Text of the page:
Birds of prey, also known as raptors, rely heavily on their talons for capturing prey. Raptors include vultures, buzzards, kites and hawks and range dramatically in body size.
In this study we investigate whether raptor talon morphology has evolved primarily in response to different dietary demands, or if is largely constrained phylogeny or adult body mass. We compared the hallux talon of 21 species varying in body mass and feeding ecology, ranging from active predation on relatively large prey to obligate scavenging.
To quantify the variation in talon shape and biomechanical performance within a phylogenetic framework, we combined three dimensional (3D) geometric morphometrics, finite element modelling and phylogenetic comparative methods.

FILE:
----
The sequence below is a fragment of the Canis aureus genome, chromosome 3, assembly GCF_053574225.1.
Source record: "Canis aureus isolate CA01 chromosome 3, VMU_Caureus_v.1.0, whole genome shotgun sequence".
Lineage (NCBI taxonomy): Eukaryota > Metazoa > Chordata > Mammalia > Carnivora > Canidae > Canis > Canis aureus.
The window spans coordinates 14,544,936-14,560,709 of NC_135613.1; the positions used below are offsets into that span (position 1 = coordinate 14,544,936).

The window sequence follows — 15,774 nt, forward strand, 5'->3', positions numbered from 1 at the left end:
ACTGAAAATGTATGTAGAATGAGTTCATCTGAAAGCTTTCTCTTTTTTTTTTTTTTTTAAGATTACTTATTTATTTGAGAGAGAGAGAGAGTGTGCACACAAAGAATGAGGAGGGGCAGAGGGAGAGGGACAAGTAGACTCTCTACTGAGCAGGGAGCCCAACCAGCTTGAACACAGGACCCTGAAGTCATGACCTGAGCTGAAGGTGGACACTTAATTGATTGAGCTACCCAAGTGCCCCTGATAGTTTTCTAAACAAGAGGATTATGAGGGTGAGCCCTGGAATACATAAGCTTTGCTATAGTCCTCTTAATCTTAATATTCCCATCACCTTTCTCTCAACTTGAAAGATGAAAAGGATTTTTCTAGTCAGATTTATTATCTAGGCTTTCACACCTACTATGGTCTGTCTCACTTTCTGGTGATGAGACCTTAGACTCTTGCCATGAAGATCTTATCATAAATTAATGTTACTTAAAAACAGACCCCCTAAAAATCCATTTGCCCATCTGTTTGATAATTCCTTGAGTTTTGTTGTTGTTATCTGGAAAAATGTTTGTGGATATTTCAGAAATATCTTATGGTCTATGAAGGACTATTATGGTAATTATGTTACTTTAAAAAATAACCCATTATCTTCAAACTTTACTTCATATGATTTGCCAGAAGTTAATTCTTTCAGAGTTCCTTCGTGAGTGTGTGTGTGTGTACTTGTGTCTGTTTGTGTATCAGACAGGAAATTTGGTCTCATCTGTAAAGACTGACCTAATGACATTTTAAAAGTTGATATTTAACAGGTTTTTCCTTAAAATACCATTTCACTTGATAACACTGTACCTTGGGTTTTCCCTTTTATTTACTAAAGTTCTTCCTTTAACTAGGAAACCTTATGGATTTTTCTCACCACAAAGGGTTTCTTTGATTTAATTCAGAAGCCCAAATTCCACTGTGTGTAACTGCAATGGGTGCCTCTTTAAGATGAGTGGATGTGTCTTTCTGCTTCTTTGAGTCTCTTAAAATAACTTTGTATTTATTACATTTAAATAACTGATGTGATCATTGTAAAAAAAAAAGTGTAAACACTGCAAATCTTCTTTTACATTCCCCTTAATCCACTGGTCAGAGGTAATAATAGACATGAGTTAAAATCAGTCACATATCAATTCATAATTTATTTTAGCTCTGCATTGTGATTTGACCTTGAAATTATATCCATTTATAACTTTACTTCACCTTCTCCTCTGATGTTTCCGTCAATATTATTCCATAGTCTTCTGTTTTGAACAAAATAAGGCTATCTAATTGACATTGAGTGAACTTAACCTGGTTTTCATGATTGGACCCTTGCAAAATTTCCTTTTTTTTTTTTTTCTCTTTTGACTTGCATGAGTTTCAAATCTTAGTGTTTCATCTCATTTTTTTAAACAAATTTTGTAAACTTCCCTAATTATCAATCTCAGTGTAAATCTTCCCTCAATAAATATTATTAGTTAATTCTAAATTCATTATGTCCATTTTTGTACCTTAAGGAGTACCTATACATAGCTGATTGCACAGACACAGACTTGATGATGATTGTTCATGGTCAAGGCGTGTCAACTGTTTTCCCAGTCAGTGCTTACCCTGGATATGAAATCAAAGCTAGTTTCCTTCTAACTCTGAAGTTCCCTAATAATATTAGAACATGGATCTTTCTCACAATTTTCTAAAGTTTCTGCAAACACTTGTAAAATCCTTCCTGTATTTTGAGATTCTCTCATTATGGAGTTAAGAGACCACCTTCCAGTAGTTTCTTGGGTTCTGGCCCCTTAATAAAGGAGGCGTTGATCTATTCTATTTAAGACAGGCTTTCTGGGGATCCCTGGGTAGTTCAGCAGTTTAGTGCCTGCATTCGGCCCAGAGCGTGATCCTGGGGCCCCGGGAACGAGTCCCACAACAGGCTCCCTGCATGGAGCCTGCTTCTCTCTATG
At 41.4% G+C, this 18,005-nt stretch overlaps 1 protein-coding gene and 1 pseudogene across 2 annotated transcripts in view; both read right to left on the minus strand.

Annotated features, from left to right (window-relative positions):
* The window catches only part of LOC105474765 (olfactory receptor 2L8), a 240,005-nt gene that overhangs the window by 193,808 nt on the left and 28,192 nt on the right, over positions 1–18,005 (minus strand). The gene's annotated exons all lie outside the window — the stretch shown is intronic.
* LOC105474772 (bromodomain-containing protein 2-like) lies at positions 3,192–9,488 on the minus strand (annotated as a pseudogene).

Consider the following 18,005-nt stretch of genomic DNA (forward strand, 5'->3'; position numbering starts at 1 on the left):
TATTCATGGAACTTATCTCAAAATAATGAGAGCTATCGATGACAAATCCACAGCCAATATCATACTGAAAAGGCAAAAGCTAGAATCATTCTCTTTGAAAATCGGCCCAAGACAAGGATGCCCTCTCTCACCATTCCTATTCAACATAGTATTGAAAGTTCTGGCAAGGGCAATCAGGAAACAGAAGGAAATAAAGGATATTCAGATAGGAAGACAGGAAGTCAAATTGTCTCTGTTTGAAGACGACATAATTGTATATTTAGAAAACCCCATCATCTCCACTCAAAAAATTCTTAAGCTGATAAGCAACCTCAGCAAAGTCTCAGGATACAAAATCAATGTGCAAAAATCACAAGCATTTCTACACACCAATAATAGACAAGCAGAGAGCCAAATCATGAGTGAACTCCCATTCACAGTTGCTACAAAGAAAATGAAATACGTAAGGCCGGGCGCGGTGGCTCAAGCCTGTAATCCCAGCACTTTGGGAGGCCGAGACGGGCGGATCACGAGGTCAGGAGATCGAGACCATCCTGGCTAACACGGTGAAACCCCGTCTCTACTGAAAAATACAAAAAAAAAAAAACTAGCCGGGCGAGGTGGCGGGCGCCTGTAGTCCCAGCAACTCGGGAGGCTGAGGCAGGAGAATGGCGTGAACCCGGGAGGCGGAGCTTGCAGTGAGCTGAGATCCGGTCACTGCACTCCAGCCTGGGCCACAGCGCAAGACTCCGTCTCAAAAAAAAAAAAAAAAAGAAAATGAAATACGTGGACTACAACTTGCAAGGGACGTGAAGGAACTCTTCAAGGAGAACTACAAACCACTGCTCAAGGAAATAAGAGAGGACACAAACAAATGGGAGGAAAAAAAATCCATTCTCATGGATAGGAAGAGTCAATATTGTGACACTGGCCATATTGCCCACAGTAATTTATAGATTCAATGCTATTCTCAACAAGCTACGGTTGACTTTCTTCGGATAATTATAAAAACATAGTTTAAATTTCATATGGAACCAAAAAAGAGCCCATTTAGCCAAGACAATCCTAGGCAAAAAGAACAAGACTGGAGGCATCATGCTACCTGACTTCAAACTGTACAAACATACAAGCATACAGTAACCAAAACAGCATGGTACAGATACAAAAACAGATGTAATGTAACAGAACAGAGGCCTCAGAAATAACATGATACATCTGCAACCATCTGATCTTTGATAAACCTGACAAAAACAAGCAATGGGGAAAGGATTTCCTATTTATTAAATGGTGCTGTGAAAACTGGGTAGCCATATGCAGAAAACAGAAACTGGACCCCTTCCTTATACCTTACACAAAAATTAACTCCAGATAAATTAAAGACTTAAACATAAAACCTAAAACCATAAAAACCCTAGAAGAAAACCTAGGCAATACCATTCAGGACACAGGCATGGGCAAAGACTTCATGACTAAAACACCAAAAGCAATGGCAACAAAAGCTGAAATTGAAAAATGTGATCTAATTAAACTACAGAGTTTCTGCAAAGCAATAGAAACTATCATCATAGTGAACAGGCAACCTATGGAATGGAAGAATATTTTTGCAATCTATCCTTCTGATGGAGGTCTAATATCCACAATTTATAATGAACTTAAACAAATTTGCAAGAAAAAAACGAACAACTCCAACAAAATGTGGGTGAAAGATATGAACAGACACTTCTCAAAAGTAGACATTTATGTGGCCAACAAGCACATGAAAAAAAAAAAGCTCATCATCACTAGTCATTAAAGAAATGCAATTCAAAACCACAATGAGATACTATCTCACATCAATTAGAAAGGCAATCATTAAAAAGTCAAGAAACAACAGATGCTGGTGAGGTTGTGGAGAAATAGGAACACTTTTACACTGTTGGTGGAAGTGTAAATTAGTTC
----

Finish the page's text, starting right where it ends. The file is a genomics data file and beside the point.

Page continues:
Our results indicate that relative prey size plays a key role in shaping the raptorial talon. We found that raptor talon evolution has been strongly influenced by relative prey size, but not allometry (body mass) and, that talon shape and mechanical performance are good indicators of feeding ecology.
Tsang LR, Sansalone G, Wilson LAB, Attard MRG, Ledogar J and Wroe S (2019). Raptor talon shape and biomechanical performance are controlled by relative prey size but not by allometry. Scientific Reports. 9: 7076. DOI: 10.1038/s41598-019-43654-0